She had no energy left to keep pace. He was propping her up now, dragging her along as though a child dancing with an empty dress. Charlotte lifted her face from his shoulder and saw another pair slowly twirling, coming nearer and nearer through the mist. The second dancer wore a black flowing gown and pulled a masculine figure along behind her. She couldn’t be sure that they were real, or if they were only a fantasy concocted by delirium.
“Who are they?” she asked.
“Another dancer. Another stubborn fool.”
It felt better not to be alone. She gave herself over to a vision where the man was her Joseph, imagining him out here dancing all this time, waiting for her. She tried to will her dancer closer, tried to steal a glance at the man’s face.
Without warning, the other dancer lifted her arms to the sky. She let her partner drop. He disappeared completely, tumbling out of sight, and free of her tether, she drifted up into the sky.
“What’s happened?” asked Charlotte.
The dancer did not reply.
Charlotte watched as the freed dancer grew small like a balloon loosed from the wrist of a child. It was then that she noticed the angular slant of the ground–she was dancing atop a craggy, mist-covered mountain.
“Is that what happens when we are too strong for your bribes? Are you devoured into the sky?”
“Yes,” said the dancer.
“How many of us have there been?” she persisted. “How many of us have refused your bargain?”
“Look down,” said the dancer.
Charlotte could see through the dancer’s cloak. Parts of it were gossamer–as thin as cobwebs. She could see the tips of her toes bumping over unsteady ground. The earth was carpeted with bones. Among them were staring skulls with rent open jaws and broken ribcages tattered with torn shreds of cloth. Charlotte quailed. For the very first time, since the night the dance began, she was afraid.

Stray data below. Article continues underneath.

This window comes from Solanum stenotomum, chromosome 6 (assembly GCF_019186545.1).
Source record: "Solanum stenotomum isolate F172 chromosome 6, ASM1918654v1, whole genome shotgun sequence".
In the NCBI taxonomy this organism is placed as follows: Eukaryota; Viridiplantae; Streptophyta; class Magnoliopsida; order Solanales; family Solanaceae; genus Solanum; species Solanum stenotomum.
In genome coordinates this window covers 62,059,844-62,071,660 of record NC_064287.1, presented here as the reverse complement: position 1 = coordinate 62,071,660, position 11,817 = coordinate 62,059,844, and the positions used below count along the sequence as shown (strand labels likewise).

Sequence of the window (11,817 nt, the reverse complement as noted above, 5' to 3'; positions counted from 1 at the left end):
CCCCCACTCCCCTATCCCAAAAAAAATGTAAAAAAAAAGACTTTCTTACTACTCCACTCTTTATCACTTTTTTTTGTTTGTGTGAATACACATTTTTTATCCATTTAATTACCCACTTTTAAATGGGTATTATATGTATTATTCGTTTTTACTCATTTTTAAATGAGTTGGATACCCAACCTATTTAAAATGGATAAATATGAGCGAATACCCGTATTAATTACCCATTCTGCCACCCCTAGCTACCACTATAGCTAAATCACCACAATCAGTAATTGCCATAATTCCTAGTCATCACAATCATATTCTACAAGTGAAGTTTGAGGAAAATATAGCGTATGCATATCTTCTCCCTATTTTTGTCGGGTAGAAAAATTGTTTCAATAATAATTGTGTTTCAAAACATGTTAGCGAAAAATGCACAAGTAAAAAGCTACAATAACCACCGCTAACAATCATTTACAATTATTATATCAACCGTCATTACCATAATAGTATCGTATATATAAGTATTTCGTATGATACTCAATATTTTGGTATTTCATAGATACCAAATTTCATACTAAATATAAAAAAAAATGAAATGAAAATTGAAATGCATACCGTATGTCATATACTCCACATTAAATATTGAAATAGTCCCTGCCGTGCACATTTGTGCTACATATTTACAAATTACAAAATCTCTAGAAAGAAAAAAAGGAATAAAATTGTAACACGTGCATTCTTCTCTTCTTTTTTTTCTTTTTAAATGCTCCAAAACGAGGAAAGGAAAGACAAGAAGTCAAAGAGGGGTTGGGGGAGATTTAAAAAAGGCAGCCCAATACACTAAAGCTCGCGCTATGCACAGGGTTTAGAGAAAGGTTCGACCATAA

“It is time,” said the dancer. “You’ve outlasted me, Charlotte.”
His hand unclenched from hers and with a flourish he released her. Bowing, he drifted backward until the wind caught his thinning robes and lifted him into the sky. Charlotte tumbled down the mountain, her body limp and unresponsive, kicking up chalky clouds of dust as she went. She slammed against a desiccated heap. Straining, she attempted to right herself, but her body was through taking orders. She collapsed, searching the heavens for her dancer. Her vision blurred. The gloom gathered. Somewhere near her came a hollow knocking, a scraping and scratching. She imagined waves of rats rushing up, covering her, thousands of pairs of tiny bucked teeth greedily nibbling her flesh, leaving her to crumble among a field of fallen strangers.
Instead there was the sound of someone wheezing, struggling toward her, pulling their body over the hummock of bones.
“Who’s there?” asked Charlotte.
A broken silhouette dragged itself from the mist. His face was lined with wrinkles and patchy wisps of white stuck out from under a lopsided derby. As he came closer Charlotte could see a pale fire–one she hadn’t seen for years–flickering in his eyes.
“Is that you?” asked Charlotte. “Joseph?”
“My lady,” said the old man. But the voice was not the same as the one she remembered.
“I’m sorry. I thought you were someone else.” Charlotte reddened.
“I’m sorry that I’m not someone else,” said the old man.
“It isn’t your fault,” she said, studying her pitiful companion. “My eyes can’t do their job anymore. They ought to have retired a long time ago.”
He dragged himself a bit closer.
“Would you mind if I joined you? It would be nice to have some company after all these years.”
It was strange to converse with someone other than her dancer. She’d grown unused to consideration.
“How long did you dance for?” she asked.
“Far too long,” he said. “Besides, my fiend hadn’t any grace. She was too busy negotiating. She kept stepping on my toes.”
Charlotte laughed and was surprised to hear how creaky her throat had grown. It sounded like the rocking horse she’d had as a child.
“So,” she asked, “did you refuse your dancer also?”
“Of course,” said the old man. He lifted his chin and straightened his tie. “She wanted me to pay for amnesia.” The old man’s chin was wobbling. His bony fingers were curled into fists.
With all her strength, Charlotte pushed herself up and onto her feet, balancing awkwardly on the bleached remains of her fellow insurgents.
“This may seem a strange request,” said Charlotte, bowing. “But would you like to dance?”
She offered the stranger her hand.
Douglas Sterling is an associate member of the SFWA, and a member of the Codex Writers’ Group. His work has appeared at Daily Science Fiction, Fiction On The Web, [untitled], Isotropic Fiction, The Story Shack, The Hidden Chapter, The Speculative Edge, The Rusty Nail and others.